These career library workers are part of a small but growing segment of Americans who remain in the workforce into their 70s, 80s and 90s.
Trish Burns Author Archive
Every so often a new phrase, buzzword, or philosophy about library service comes along and throws a different light on what we do, and how we do it. There’s been a lot of talk and interest in “the purpose-based library” recently. What’s that all about?
I had an opportunity to speak with Steven Potter, library director and CEO of the Mid-Continent Public Library in Kansas City, Missouri who recently co-authored a book on the subject. The purpose-based library connects with the community, collaborates to better reach goals, measures what is useful and shows value, and continually improves. Summing up, Potter says, “It is all about re-embracing the vitality of our profession.”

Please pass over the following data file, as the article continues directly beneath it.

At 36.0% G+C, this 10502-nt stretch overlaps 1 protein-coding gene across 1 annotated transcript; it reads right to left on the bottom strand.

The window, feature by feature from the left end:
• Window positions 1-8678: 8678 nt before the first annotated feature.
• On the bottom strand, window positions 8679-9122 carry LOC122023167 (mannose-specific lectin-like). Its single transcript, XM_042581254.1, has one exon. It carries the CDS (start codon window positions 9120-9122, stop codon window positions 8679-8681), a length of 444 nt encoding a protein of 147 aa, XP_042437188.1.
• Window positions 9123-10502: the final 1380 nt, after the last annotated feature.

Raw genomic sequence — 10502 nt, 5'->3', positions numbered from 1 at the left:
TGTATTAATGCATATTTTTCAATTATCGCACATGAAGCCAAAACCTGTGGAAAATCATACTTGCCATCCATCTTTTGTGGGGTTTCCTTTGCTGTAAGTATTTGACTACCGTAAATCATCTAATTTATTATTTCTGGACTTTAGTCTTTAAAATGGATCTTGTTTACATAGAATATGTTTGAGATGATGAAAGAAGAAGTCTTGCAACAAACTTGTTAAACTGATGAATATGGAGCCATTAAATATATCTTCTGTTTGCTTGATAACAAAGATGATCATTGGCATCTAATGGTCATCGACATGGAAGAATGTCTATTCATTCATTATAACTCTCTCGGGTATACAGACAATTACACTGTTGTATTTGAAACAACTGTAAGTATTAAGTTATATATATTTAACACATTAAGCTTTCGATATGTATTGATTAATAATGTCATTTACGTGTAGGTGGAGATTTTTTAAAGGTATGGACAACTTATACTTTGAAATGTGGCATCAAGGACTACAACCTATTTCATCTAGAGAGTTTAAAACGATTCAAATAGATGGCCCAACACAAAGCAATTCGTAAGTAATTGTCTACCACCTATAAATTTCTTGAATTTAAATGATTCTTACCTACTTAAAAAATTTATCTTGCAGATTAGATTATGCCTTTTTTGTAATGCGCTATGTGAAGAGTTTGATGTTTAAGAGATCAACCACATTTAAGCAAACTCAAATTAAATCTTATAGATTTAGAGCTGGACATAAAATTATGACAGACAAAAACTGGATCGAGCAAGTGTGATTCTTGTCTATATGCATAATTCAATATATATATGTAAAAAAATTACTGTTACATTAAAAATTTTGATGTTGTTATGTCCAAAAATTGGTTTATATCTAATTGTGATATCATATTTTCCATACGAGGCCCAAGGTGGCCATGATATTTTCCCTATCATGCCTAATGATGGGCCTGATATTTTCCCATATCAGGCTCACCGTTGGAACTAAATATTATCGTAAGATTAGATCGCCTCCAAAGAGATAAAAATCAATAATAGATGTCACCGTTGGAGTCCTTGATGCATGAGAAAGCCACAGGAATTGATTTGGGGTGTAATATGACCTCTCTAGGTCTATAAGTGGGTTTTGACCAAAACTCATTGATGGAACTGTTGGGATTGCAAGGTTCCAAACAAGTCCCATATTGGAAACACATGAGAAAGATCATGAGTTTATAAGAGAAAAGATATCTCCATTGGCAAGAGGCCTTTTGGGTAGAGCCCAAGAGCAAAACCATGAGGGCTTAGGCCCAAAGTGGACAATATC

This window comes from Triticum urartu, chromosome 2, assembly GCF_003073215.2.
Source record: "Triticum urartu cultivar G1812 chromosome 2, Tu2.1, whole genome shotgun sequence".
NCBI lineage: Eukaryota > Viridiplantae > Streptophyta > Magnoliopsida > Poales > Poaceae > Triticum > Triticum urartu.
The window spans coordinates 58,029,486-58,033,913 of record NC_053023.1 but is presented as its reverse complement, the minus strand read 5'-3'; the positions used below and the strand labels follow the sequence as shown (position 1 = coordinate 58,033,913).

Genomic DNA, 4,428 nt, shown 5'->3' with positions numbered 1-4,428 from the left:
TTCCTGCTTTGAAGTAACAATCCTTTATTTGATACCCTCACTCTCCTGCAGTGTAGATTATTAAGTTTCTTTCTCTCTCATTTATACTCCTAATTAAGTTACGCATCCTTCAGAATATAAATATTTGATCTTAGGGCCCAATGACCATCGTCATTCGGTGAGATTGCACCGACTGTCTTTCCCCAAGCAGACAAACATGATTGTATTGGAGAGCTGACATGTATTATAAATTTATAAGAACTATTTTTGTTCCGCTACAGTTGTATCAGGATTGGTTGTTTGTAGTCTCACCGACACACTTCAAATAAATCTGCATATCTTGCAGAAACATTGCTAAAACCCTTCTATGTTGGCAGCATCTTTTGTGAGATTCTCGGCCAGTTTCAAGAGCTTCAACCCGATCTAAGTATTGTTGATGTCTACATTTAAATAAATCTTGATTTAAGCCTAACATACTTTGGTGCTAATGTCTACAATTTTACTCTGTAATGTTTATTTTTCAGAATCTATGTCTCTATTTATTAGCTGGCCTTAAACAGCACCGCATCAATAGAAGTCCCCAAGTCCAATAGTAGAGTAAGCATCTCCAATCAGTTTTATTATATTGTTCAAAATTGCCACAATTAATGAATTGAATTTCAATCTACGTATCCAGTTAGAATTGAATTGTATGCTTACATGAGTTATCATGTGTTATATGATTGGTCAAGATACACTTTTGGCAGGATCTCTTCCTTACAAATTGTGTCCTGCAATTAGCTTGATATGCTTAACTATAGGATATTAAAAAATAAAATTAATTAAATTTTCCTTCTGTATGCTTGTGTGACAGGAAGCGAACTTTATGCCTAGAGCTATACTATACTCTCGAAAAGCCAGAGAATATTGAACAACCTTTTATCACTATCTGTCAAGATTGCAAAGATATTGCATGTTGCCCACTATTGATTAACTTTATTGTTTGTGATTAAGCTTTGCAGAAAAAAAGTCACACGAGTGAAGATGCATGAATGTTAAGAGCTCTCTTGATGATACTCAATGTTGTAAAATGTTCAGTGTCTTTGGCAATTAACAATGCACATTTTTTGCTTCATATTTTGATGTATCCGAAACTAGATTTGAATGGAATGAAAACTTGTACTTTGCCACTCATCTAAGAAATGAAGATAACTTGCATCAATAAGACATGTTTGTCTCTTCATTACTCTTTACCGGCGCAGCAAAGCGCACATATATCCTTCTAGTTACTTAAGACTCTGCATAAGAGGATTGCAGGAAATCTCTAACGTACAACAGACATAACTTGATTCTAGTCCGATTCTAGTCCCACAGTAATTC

The idea of charging fines for overdue materials can be a contentious one in our field. While the question does bring out strong opinions, the fact remains that libraries still charge fines, and many also have programs to waive or work off those fines.
A typical library scene—but this is not your typical public library setting: it is a prison library. Surprised? Prison librarians all over the country are coming up with an abundance of programming aimed at assisting prisoners in learning lifelong skills.